Not My Plan

IMG_20160131_192836Here’s my current get well kit.  I’ve ran out of tissues or at least I can’t find our extra boxes in the packing mess so I’ve upgraded to toilet paper.  Please pray that this cold doesn’t linger and that Ryan can stay healthy.  Oh and I’d also really appreciate having my voice back.  This week is filled with planning, sorting, decisions, moving, goodbyes and so much more.  I’d love to be healthy for it.  Thank you for your prayers!


3rd Times a Charm?!

Ryan and I debated yesterday the pros and cons of me seeing a doctor again.  My right ear felt totally better, however my left ear was still a giving me some trouble, although it was feeling better in general.  I still had some antibiotics left so maybe I just needed to finish it up, right?  After much discussion, our conclusion was that I should see the doctor just in case.  It would be annoying to go in and be told that I’m fine and healing but at least we would know for sure.  Well good thing I chose to visit the doctor because the infection seems to have moved from the outer ear to the middle ear in the left ear.  But the right ear is healed so that’s good news. 🙂


What does this mean?

1. Another course of antibiotics which have to be taken every 12 hours.  Since we are changing time zones in a couple of days, we’re starting the antibiotics on strange California time to make it more convenient for Atlanta time.

2. Flying might be very painful.  When the infection was just the outer ear it wouldn’t have caused much pain but the middle ear is what controls the release of pressure when needed.  Currently the little flap in my left ear that makes this possible isn’t moving at all (the doctor checked multiple times because he was hoping he was wrong when it didn’t move the first time).  I have some other tricks up my sleeve from the doctor and thankfully we have only one non-stop flight but I’m still not looking forward to the descent.

3. Keep praying.  The ear infection is the main thing but not the only strange problem Ryan and I have been having. And being on antibiotics means a higher risk of other problems too if my body doesn’t react well.  Although I really would love to have this infection go away, please don’t forget to simply pray for our time at REV.  That God would use it to further confirm our calling to Australia, that we would work well together and actually be able to enjoy the relationships and challenges of the week.

Ryan and I wish that we were going into next week totally healthy and well rested but we also recognize that the way things are now, we are even more certain to rely on God’s strength and not our own.   Thank you for your prayers.

Prayer and Anticipation

We leave in 11 days for Atlanta.  Needless to say there is a lot of anticipation, excitement and a bit of trepidation as the countdown continues.  Awhile ago I posted about my lovely double ear infection.  Yesterday I went back to the doctor because I thought the infection was still lingering in one ear.  Well, it turns out that the infection has continued to linger in both ears.  So in addition to continuing the drops, I am now on antibiotics.  I don’t like antibiotics but I really want to be healthy and healed for the Atlanta trip.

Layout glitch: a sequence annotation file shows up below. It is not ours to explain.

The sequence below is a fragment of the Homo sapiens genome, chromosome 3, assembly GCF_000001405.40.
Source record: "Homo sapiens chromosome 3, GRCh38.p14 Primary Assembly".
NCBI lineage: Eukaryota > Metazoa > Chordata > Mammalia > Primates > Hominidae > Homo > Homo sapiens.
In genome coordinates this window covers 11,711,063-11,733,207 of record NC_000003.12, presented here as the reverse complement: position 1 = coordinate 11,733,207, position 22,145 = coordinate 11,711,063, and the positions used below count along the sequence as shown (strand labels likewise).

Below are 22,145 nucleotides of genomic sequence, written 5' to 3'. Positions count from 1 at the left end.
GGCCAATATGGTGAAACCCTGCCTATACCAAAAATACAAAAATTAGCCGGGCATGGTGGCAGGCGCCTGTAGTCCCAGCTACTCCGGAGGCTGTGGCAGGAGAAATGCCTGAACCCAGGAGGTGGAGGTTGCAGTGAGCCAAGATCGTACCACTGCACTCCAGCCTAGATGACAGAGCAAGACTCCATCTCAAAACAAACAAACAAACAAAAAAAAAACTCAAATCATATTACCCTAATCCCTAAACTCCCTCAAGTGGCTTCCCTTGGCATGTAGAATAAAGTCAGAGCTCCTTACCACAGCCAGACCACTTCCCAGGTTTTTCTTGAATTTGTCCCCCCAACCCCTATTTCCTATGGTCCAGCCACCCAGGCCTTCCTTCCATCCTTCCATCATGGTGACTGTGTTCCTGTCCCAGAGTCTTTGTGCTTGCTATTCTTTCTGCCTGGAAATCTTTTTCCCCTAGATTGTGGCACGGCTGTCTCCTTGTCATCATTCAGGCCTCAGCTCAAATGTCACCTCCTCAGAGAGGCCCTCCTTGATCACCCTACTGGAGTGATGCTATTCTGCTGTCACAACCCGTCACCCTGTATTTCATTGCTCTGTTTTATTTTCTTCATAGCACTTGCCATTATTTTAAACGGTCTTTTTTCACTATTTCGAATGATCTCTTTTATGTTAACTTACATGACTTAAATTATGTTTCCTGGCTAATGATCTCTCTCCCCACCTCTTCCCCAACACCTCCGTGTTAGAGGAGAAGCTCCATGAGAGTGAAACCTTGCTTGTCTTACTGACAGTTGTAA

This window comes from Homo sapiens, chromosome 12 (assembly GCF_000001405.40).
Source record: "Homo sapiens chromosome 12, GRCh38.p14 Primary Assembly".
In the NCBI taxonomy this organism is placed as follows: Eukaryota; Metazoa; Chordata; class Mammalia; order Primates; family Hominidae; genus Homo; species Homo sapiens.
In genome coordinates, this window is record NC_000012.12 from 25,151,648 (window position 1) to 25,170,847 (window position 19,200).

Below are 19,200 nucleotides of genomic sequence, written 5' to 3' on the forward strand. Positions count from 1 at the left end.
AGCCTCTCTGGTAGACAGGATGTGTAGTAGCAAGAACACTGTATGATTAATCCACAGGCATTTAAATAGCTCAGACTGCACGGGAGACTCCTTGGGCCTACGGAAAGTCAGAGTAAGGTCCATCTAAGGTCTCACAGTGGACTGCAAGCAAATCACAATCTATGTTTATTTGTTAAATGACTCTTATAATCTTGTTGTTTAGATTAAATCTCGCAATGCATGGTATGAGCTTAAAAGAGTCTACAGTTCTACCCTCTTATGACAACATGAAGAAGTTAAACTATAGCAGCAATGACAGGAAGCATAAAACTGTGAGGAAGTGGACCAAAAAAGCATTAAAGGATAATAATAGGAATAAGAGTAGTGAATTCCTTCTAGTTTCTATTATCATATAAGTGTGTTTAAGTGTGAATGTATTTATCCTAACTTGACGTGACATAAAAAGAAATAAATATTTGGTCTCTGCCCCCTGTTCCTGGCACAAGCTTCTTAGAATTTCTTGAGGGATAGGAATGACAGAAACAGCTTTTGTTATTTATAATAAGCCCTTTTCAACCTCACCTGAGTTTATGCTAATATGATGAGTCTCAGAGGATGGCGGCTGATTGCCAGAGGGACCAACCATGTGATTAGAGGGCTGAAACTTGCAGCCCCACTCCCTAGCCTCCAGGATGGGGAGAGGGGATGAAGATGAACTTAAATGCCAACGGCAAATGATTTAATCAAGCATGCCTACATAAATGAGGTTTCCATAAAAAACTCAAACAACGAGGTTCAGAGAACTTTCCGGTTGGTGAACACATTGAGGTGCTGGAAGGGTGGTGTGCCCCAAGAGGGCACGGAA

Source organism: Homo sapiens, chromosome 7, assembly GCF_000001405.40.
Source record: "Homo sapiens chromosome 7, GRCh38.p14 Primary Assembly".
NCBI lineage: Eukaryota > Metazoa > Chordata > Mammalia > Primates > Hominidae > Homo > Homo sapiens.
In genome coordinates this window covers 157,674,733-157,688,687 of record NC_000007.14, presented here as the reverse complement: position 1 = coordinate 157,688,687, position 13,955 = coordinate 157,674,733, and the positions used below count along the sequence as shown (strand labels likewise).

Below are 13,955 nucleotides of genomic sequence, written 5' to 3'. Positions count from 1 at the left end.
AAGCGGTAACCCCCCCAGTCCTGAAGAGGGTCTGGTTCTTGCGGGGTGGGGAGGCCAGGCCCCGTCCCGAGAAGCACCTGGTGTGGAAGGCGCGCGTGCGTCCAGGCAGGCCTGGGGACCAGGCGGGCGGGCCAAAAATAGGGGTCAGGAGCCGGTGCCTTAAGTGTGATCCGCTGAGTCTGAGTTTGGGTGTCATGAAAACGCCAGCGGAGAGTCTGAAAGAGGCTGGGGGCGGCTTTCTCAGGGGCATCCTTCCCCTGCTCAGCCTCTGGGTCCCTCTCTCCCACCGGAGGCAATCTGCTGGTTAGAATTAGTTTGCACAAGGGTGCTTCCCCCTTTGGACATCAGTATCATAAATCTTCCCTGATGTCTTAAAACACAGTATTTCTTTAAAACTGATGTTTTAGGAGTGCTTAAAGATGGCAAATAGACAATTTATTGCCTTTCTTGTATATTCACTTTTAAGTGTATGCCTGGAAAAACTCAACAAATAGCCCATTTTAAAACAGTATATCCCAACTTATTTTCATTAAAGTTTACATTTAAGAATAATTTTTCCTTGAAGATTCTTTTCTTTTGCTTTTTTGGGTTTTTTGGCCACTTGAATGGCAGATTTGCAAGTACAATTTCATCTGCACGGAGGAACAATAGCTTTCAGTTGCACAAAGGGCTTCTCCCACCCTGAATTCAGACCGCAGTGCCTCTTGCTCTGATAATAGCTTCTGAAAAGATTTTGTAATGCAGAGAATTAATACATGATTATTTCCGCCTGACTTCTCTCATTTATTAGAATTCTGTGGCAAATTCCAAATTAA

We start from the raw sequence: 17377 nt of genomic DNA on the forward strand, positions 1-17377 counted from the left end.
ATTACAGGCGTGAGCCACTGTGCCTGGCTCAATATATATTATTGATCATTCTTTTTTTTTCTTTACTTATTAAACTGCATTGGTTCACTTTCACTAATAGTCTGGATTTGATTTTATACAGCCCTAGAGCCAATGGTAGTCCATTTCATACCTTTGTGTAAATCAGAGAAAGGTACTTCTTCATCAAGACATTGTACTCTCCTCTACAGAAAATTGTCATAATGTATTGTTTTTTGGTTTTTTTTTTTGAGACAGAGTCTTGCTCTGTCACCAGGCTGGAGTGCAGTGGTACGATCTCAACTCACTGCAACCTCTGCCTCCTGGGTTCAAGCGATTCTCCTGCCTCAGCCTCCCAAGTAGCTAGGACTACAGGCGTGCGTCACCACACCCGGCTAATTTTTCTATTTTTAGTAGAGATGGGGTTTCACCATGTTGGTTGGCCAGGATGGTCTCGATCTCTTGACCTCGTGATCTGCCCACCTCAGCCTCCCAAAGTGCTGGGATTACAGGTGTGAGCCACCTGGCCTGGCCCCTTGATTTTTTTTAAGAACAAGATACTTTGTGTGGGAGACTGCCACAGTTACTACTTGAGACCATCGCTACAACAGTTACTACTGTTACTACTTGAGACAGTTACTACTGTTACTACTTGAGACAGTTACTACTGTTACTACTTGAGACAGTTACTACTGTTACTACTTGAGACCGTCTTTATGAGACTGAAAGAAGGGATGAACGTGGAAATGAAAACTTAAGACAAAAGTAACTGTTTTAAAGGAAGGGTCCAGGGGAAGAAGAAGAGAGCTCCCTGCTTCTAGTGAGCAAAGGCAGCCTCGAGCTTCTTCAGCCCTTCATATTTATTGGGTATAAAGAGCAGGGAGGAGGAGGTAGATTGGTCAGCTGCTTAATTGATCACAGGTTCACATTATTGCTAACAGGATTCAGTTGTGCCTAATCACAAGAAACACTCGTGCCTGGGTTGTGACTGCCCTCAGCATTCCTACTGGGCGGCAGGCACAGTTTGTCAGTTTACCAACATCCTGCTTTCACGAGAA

Please be praying.  Please pray for complete healing in both ears.  Since antibiotics can have side effects, please pray that my body would react well and that my ears would heal without any other problems.  Please also pray that Ryan stays healthy and that we can both go into the training week rested, strong and ready for whatever they throw at us.  Thank you for being a part of our journey!  Your prayers are much appreciated:-)

Painful Ears

Happy July everyone!  I wrote a few weeks ago about being Back in the Water Again and I have truly enjoyed the swimming.  However, my ears are not happy with the arrangement.


Although not by choice, I am starting the summer with an ear infection in both ears.  Please pray for quick healing so that I can get back in the water soon and that the infection won’t be reoccurring.  Thank you!

Flashback to 2011- Life in Walagu


4 years ago today, I was in Walagu (the main Onobasulu village in PNG) fighting with the sun for power and trying to get curriculum work done with the Onobasulu despite many setbacks and crazy things happening in the village around us.  My co-worker Beverly and I were joined by a student named Jenny who was completely surprised at the wide variety of tasks we needed to do on a daily basis that had little or nothing to do with the translation or literacy work.  It makes sense that we would help the people we were serving and working with in a wide variety of areas but working as an electrician and a nurse were not on my resume.  But sometimes you just have to make it work.


In this post from June 29th, I wrote about learning the difference between “bulk and float voltage” as well as connecting batteries with solar panels.  Taking care of big batteries and connecting solar panels is not a normal task in my life now but it was just a part of village life in PNG.  Who knows, maybe this will come in handy again some day:-)


In the post, I also wrote about all the medical issues we were dealing with (ear infections, terrible boils and sores as well as a broken arm).  At this point we didn’t realize that Beverly would eventually set the broken with directions I was getting from an emergency phone call/radio session with a doctor in Ukarumpa.  Despite all the health care issues in the US, nothing compares to the problems that arise when people lack basic things like soap and access to the most basic medical care.  Seriously, how do you keep a little boy, who lives and plays in the dirt, clean when his bathtub is a river with muddy banks!?


Although I don’t miss the wet feet, odd infections and strange stresses of life in PNG.  I do miss the people and the part of my job description that read “play with small children every chance you get”.  The pictures in this post were taken from a July 30th post that happened once we got back to Ukarumpa.  Since we were using HF radio to send emails in the village, posting to the blog with pictures was practically impossible.  But I was thankful for the power we did have to send text only blog updates via email.